Nokia to cut 4000 jobs, shifts phone assembly to Asia

by CXOtoday Staff    Feb 09, 2012

Shifting device assembly to Asia is targeted at improving the company’s time to market.

Finnish phone maker Nokia said that it will cut 4,000 jobs in Finland, Hungary and Mexico, and end the assembly of cell phones in Europe by year-end as it plans to shift production to Asia.

In April last year, the company had announced 7,000 job cuts, and another 3,500 job losses in September.

“Shifting device assembly to Asia is targeted at improving the company’s time to market. By working more closely with our suppliers, we believe that we will be able to introduce innovations into the market more quickly and ultimately be more competitive,” said Niklas Savander, Nokia Executive Vice President, Markets.

Nokia said that it is committed to supporting their personnel and local communities during the transition.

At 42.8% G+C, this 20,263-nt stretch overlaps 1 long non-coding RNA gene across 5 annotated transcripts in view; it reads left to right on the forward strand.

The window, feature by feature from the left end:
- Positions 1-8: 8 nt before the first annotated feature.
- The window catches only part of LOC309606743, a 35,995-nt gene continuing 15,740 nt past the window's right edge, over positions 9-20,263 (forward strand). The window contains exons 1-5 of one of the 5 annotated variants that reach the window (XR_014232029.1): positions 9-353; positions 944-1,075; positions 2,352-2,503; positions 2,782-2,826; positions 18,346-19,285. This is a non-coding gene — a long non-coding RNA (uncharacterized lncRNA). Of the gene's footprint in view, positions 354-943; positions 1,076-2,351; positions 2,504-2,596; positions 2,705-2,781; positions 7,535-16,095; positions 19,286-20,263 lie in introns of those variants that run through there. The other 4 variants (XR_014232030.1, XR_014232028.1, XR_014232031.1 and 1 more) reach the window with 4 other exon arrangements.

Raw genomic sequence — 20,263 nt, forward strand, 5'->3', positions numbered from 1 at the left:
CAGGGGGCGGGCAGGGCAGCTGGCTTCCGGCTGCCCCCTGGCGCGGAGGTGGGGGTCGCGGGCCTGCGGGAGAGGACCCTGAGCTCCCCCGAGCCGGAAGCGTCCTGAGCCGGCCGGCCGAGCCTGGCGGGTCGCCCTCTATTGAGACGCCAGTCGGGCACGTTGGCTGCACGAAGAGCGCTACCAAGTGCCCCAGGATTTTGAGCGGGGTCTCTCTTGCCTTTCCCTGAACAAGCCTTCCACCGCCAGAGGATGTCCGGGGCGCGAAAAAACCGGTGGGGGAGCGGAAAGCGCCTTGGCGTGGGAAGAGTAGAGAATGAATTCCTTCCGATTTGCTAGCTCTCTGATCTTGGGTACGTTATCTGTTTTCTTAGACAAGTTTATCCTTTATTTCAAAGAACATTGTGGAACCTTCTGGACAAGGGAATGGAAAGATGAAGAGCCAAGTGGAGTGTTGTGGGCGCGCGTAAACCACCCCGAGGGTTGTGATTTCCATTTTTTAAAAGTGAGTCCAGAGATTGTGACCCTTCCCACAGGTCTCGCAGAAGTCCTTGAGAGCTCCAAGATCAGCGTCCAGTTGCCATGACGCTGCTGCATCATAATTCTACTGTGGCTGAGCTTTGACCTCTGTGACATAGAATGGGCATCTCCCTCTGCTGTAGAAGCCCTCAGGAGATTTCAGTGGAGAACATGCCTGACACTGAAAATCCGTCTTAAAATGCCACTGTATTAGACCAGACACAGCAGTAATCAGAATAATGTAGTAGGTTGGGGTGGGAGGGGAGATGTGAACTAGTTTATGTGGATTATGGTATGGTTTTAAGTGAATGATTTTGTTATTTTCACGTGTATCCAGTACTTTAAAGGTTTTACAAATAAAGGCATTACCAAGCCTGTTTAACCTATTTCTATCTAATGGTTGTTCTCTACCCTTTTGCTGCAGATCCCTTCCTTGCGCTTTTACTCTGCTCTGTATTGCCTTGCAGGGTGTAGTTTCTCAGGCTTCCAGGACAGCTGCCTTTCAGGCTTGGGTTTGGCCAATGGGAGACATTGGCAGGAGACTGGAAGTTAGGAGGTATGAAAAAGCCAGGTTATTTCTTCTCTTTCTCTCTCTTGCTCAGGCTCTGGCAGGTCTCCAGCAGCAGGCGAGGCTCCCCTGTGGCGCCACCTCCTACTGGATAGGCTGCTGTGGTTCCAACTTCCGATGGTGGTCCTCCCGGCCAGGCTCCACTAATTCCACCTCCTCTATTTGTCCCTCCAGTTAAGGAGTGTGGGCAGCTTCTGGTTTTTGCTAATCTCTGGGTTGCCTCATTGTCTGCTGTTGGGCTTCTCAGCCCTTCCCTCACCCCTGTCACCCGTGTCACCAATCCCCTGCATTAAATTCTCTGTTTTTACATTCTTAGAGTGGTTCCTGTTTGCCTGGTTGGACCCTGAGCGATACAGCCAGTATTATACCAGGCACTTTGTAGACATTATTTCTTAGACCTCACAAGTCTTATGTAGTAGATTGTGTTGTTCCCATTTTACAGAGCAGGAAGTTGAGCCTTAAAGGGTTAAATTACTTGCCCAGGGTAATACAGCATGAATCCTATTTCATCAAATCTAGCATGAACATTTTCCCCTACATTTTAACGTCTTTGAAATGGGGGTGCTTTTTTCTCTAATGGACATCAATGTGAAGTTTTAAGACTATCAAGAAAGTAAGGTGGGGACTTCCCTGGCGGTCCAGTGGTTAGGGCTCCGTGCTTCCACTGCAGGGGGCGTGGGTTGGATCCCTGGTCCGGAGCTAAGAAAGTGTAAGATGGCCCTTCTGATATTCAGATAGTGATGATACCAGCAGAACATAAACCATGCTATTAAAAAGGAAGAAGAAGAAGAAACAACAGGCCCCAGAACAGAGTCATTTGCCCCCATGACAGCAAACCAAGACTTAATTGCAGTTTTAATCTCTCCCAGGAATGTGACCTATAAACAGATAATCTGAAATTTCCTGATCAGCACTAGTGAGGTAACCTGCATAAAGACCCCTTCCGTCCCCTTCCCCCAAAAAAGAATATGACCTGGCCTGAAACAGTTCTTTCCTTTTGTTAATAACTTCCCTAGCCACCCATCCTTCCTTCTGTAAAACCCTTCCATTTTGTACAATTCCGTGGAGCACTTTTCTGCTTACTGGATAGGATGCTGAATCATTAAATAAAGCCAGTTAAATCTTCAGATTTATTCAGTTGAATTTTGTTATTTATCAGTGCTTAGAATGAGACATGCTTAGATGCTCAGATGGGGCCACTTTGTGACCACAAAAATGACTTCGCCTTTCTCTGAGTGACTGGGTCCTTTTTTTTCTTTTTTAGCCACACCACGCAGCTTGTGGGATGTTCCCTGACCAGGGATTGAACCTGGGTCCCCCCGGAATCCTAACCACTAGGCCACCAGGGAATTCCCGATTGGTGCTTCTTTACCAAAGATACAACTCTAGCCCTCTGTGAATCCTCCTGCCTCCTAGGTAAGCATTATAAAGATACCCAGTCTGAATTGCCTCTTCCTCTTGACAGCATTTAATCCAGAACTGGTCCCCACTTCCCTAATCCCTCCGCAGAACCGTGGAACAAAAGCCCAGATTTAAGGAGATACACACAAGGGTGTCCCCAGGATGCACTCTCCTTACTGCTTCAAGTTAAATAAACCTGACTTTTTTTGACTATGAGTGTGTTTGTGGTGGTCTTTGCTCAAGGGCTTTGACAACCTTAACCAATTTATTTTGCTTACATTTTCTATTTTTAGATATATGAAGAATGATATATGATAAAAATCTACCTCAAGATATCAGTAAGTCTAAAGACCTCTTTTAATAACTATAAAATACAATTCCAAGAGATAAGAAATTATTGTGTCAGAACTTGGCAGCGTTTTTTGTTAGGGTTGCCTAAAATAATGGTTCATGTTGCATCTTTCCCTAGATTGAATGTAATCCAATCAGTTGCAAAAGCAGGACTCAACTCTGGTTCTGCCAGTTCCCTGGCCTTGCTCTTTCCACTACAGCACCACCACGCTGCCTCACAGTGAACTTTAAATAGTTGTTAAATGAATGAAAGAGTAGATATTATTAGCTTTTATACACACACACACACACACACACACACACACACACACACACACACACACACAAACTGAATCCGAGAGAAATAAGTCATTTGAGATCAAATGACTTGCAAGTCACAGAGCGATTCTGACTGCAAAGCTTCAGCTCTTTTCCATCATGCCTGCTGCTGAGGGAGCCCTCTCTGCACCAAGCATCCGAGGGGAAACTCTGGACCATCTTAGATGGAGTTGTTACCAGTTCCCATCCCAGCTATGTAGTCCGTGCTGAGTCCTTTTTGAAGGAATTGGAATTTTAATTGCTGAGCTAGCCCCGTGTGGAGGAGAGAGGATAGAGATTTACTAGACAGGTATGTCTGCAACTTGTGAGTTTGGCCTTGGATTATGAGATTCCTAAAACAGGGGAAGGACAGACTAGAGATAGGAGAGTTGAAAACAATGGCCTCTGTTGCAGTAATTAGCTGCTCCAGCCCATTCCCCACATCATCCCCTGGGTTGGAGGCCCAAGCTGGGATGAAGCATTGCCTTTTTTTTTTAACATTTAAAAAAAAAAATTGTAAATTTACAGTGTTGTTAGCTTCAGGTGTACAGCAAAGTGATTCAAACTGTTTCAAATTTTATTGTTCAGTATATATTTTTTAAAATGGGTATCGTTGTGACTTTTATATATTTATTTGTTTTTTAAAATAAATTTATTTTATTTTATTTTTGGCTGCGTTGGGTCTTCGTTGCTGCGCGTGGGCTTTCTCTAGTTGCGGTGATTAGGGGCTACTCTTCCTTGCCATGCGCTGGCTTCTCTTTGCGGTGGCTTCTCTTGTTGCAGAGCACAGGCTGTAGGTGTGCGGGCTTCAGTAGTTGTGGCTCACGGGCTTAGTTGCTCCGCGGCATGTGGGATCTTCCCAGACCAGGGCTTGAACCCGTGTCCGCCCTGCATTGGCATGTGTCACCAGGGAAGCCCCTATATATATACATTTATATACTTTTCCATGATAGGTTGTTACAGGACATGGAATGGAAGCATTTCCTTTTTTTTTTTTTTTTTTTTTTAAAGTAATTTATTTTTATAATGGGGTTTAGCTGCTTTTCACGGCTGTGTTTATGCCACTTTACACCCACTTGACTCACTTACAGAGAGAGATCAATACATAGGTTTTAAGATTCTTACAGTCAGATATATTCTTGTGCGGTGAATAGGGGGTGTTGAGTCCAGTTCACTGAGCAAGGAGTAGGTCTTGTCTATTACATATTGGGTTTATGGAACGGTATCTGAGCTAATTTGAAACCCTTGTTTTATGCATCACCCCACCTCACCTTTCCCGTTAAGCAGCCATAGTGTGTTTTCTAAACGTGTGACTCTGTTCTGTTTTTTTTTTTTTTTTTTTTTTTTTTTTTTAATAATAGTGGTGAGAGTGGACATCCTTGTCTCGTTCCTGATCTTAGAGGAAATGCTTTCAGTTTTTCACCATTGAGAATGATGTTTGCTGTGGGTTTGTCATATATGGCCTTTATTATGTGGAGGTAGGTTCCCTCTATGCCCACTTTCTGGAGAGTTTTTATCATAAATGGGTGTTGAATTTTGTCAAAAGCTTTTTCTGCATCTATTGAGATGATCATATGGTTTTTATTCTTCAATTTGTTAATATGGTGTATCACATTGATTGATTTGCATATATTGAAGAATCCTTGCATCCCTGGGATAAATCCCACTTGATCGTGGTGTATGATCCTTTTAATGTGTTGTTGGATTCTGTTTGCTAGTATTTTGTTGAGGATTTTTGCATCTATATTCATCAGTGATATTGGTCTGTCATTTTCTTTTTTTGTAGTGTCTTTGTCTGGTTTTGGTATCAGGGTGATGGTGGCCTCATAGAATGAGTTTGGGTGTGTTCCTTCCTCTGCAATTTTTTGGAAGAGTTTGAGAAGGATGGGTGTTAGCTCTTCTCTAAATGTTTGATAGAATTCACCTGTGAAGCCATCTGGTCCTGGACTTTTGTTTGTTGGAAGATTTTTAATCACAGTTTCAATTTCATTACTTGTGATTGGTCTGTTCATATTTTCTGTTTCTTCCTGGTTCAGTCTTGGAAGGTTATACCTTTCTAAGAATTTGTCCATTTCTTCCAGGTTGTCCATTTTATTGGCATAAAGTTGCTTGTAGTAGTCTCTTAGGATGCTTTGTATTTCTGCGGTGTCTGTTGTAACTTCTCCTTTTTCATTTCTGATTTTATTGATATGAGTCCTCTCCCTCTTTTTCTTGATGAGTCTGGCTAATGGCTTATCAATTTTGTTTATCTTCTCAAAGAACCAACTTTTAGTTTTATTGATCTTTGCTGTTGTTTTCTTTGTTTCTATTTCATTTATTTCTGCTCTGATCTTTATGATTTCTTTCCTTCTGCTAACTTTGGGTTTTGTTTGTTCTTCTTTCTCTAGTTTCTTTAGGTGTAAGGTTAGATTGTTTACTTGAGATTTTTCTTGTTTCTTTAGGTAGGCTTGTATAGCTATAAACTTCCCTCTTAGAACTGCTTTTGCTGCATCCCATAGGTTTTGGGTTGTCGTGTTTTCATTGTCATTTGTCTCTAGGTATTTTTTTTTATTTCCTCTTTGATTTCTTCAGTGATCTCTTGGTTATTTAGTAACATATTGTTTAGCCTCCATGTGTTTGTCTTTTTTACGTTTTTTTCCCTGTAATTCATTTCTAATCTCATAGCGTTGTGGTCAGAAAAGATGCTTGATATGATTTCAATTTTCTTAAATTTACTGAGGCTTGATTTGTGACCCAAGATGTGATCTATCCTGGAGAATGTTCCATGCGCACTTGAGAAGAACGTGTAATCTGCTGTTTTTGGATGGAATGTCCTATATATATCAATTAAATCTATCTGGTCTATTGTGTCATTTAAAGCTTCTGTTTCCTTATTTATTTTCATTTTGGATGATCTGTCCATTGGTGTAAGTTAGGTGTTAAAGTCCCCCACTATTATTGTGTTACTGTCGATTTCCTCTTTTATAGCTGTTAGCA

Nokia was the leading handset manufacturer having a global market share of 40 percent till 2008. Currently, the overall market share is below 30 percent. Nokia smartphone shipments had dropped by about a third in the fourth quarter as compared to previous year.

To make up for this downslide, Nokia launched its first devices running the Windows Phone software after signing a deal with Microsoft in February.

According to research firm Ovum, “having replaced its own Symbian platform with Microsoft’s, is essentially a restart for the handset manufacturer, which has struggled to adjust to the new dynamics of the smartphone market following the launch of the iPhone in 2007.”

Nokia also announced at the Consumer Electronics Show a new device, the Lumia 900, which will be the first LTE-capable device to run on the Windows Phone operating system.

A recent report from International Data Corporation (IDC) revealed that Nokia shipped 113.5 million mobile phones in the final quarter of the year to claim nearly 27 percent of the market, followed by Samsung at 22.8 percent and Apple making it to the third place with 8.7 percent at the end of 2011.